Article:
General Motors (NYSE:GM) is set to report its second-quarter 2019 earnings before the market opens on Thursday, Aug. 1. Here's what to look for.

What Wall Street expects

Analysts polled by Thomson Reuters expect GM to report adjusted earnings of $1.43 per share, on average, down from $1.81 per share in the second quarter of 2018. (Adjusted earnings exclude one-time items.)

The analysts expect GM to report $36.11 billion in revenue, on average, down from $36.76 billion in the year-ago period. 

A blue 2019 Chevrolet Silverado pickup in "crew-cab" configuration, with four doors and a back seat.

An elaborate factory shuffle will help GM produce more high-profit crew cab pickups as the year goes on. But it may have hurt sales in the second quarter. Image source: General Motors.

U.S. sales were down, but pricing was up

  • GM's U.S. sales fell 1.5% in the second quarter, but pricing improved from a year ago. 
  • On the one hand, it was still working its way through a complex launch of all-new pickups in the second quarter, and sales of the light-duty versions of the Chevrolet Silverado and GMC Sierra were down 6.9% and 4.7%, respectively. But GM said that sales of crew cab (four-door) versions of its all-new trucks were up 12% from a year ago. (Part of the complexity of the truck launch is related to GM's effort to boost production of profitable crew-cab variants.) 
  • On the other hand, GM's well-regarded crossover SUVs continued to impress. U.S. sales of the group were up 17% year over year, with good results for the popular Chevrolet Equinox (up 16% from a year ago), Buick Envision (up 28%), and Cadillac XT4 (new).
  • The upshot: GM's average transaction price (ATP) in the U.S., which is net of incentives, rose by about $1,575 from a year ago to just over $37,000. Incentives weren't outrageous, either: Incentive spending as a percentage of ATP fell to 12.6% from 13.4% in the second quarter of 2018.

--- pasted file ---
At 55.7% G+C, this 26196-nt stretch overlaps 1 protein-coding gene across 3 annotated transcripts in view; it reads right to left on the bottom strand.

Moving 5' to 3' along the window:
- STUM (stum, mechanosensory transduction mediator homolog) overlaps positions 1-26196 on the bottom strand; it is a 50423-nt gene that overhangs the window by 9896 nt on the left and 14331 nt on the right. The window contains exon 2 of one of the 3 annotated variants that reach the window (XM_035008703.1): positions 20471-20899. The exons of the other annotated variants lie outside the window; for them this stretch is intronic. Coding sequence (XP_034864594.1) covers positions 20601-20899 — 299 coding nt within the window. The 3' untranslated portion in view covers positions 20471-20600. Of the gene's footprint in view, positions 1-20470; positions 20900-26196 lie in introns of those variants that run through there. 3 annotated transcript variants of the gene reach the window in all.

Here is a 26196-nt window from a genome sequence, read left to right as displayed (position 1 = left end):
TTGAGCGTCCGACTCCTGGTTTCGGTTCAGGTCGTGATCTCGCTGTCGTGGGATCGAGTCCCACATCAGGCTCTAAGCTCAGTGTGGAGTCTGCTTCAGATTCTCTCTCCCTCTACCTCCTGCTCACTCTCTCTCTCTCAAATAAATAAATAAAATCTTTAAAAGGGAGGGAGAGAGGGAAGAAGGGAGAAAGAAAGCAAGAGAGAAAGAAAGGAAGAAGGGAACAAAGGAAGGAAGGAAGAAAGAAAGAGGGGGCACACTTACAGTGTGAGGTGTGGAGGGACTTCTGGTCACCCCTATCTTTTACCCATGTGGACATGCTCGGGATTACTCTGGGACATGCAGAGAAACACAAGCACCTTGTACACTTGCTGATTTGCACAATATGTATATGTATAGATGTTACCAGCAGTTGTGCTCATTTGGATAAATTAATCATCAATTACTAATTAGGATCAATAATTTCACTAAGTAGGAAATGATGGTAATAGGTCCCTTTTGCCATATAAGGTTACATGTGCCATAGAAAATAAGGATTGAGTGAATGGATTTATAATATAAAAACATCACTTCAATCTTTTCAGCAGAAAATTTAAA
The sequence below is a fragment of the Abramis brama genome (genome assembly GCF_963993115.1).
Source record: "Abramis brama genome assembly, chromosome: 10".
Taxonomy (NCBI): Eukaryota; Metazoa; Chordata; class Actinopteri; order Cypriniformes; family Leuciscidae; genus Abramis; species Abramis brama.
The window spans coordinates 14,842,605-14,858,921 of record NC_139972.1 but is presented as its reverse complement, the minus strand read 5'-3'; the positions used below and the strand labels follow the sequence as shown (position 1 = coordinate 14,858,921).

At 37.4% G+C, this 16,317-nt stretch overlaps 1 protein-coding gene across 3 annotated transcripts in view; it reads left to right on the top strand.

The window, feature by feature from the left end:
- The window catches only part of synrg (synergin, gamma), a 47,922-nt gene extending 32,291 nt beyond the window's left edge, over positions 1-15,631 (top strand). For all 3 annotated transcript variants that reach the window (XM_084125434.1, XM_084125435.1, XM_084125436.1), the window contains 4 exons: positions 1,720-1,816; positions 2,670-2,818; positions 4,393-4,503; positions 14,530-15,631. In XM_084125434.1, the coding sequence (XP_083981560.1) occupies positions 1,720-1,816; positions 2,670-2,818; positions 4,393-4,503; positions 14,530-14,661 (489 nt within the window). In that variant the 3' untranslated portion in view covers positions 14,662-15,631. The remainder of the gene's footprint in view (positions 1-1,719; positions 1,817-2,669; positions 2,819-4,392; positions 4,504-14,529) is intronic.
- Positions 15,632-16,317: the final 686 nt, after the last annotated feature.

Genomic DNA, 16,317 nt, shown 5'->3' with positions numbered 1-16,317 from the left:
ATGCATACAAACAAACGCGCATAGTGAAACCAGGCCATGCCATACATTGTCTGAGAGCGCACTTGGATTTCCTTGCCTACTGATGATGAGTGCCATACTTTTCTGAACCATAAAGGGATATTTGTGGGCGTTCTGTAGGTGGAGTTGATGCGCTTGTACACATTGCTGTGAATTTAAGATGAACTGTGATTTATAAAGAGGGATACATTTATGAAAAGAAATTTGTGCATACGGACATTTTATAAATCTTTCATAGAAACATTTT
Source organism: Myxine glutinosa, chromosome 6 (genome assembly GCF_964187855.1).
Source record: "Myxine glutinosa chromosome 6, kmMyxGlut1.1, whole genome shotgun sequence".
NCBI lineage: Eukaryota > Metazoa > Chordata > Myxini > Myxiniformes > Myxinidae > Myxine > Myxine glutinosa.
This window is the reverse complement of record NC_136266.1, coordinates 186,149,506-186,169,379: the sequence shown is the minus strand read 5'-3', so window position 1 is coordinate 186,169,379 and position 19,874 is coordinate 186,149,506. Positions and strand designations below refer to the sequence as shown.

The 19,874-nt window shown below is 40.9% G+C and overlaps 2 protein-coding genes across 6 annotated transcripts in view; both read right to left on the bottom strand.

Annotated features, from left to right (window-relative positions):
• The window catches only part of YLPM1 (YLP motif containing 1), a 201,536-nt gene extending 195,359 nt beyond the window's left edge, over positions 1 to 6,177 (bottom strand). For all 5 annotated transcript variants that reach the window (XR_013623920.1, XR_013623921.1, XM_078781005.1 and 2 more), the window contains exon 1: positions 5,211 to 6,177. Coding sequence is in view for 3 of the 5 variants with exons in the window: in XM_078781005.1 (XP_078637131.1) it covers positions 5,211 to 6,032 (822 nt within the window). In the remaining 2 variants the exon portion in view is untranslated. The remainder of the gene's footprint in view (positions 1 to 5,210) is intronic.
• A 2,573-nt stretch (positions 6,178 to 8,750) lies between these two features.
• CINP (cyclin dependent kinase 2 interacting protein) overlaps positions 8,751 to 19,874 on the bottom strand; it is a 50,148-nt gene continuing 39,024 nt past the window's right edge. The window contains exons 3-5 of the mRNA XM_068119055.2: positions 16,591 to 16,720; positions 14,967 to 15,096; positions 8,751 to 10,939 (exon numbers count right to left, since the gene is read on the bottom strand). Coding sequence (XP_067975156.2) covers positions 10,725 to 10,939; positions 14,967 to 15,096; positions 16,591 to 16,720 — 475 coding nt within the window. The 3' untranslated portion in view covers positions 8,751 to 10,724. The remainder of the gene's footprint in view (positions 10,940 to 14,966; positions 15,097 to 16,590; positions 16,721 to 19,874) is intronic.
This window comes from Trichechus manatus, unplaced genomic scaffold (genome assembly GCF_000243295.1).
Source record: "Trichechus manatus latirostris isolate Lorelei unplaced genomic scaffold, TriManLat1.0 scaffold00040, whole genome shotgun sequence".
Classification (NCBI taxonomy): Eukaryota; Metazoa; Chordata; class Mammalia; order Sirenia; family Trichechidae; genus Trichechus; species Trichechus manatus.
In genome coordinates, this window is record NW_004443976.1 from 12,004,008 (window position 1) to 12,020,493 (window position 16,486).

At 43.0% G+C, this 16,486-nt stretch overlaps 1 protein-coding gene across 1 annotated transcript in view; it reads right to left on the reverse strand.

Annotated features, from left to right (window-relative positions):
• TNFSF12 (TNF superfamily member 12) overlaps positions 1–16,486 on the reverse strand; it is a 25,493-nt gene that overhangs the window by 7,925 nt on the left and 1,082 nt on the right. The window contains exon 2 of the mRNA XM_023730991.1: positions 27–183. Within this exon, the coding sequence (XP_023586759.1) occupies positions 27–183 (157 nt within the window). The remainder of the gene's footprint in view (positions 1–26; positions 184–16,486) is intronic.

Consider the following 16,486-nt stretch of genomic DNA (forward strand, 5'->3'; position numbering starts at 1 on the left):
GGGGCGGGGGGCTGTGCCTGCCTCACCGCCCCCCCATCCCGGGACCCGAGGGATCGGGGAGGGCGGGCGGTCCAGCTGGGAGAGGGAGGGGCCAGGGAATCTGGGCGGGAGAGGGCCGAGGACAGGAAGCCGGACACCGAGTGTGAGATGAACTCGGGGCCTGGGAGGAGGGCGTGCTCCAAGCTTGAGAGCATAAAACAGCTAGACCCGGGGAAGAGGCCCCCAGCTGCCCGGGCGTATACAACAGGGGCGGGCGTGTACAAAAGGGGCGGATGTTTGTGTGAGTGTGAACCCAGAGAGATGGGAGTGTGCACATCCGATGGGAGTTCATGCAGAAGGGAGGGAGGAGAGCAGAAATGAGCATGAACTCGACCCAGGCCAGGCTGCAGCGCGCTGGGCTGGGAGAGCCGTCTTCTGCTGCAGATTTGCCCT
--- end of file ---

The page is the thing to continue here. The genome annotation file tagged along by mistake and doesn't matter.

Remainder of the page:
China remains challenging, but GM may surprise

  • GM's sales in China fell 12.2% in the second quarter of 2019. 
  • Sales at Baojun, a high-volume, low-cost brand created for the Chinese market, fell 32% in a weak overall market. But the Baojun 510, the brand's hot-selling small crossover SUV, continued to lead its market segment.
  • Sales declined at the bread-and-butter Buick and Chevrolet brands, which were down 14% and 18.5%, respectively. 
  • But GM is having success with luxury in China. Cadillac sales rose 36.6% from a year ago, on strong demand for the XT4 and just-refreshed XT5 crossover SUVs. 
  • The upshot: While sales were down, mix clearly improved. 

What GM's prior guidance tells us

Back in April, CFO Dhivya Suryadevara said that GM was on track to deliver on its full-year guidance, with full-year adjusted EPS between $6.50 and $7. She also said that the first quarter was likely to be the worst of the year from an earnings perspective, and that results would likely improve as the year went on, as production of GM's new vehicles (including the pickups) got up to full speed. 

Suryadevara specifically said that GM's second-quarter earnings will probably be better than the first, despite the ongoing pickup manufacturing ramp-up. On balance, GM's second-quarter results in the U.S. and China -- specifically, the mix and pricing improvements -- suggest that the company will deliver on her forecast. 

The upshot: A surprise is possible

Given that GM reported adjusted earnings of $1.41 per share in the first quarter, and that Wall Street is expecting an improvement of only $0.02, the stage may be set for an upside surprise. We'll find out on Thursday morning.

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